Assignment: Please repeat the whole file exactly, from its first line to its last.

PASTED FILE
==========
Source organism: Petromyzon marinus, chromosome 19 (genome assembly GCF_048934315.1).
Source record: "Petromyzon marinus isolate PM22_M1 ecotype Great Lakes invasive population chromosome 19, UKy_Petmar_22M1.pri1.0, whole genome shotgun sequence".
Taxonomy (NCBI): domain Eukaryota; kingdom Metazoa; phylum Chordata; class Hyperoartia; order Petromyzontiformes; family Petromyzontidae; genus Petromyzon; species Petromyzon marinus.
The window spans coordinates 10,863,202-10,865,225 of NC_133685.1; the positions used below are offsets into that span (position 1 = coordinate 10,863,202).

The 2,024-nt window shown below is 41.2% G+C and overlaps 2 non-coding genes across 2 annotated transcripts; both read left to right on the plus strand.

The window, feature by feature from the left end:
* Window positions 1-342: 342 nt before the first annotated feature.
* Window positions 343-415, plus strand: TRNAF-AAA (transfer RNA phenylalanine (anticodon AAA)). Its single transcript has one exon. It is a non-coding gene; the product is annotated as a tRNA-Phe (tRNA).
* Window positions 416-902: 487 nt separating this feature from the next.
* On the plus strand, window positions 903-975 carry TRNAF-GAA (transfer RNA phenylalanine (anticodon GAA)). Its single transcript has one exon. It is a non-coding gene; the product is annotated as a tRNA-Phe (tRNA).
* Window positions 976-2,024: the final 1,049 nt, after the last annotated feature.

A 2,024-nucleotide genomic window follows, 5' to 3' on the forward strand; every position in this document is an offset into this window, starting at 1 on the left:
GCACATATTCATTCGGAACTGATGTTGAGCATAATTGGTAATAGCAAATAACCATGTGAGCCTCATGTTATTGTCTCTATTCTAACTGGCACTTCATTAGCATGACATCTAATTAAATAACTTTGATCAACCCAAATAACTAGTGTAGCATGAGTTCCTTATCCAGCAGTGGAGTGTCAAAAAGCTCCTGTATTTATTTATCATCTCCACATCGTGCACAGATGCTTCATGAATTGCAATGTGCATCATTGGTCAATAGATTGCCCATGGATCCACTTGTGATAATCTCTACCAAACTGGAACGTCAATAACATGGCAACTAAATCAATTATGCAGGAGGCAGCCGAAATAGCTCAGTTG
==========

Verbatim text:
Source organism: Petromyzon marinus, chromosome 19 (genome assembly GCF_048934315.1).
Source record: "Petromyzon marinus isolate PM22_M1 ecotype Great Lakes invasive population chromosome 19, UKy_Petmar_22M1.pri1.0, whole genome shotgun sequence".
Taxonomy (NCBI): domain Eukaryota; kingdom Metazoa; phylum Chordata; class Hyperoartia; order Petromyzontiformes; family Petromyzontidae; genus Petromyzon; species Petromyzon marinus.
The window spans coordinates 10,863,202-10,865,225 of NC_133685.1; the positions used below are offsets into that span (position 1 = coordinate 10,863,202).

The 2,024-nt window shown below is 41.2% G+C and overlaps 2 non-coding genes across 2 annotated transcripts; both read left to right on the plus strand.

The window, feature by feature from the left end:
* Window positions 1-342: 342 nt before the first annotated feature.
* Window positions 343-415, plus strand: TRNAF-AAA (transfer RNA phenylalanine (anticodon AAA)). Its single transcript has one exon. It is a non-coding gene; the product is annotated as a tRNA-Phe (tRNA).
* Window positions 416-902: 487 nt separating this feature from the next.
* On the plus strand, window positions 903-975 carry TRNAF-GAA (transfer RNA phenylalanine (anticodon GAA)). Its single transcript has one exon. It is a non-coding gene; the product is annotated as a tRNA-Phe (tRNA).
* Window positions 976-2,024: the final 1,049 nt, after the last annotated feature.

A 2,024-nucleotide genomic window follows, 5' to 3' on the forward strand; every position in this document is an offset into this window, starting at 1 on the left:
GCACATATTCATTCGGAACTGATGTTGAGCATAATTGGTAATAGCAAATAACCATGTGAGCCTCATGTTATTGTCTCTATTCTAACTGGCACTTCATTAGCATGACATCTAATTAAATAACTTTGATCAACCCAAATAACTAGTGTAGCATGAGTTCCTTATCCAGCAGTGGAGTGTCAAAAAGCTCCTGTATTTATTTATCATCTCCACATCGTGCACAGATGCTTCATGAATTGCAATGTGCATCATTGGTCAATAGATTGCCCATGGATCCACTTGTGATAATCTCTACCAAACTGGAACGTCAATAACATGGCAACTAAATCAATTATGCAGGAGGCAGCCGAAATAGCTCAGTTG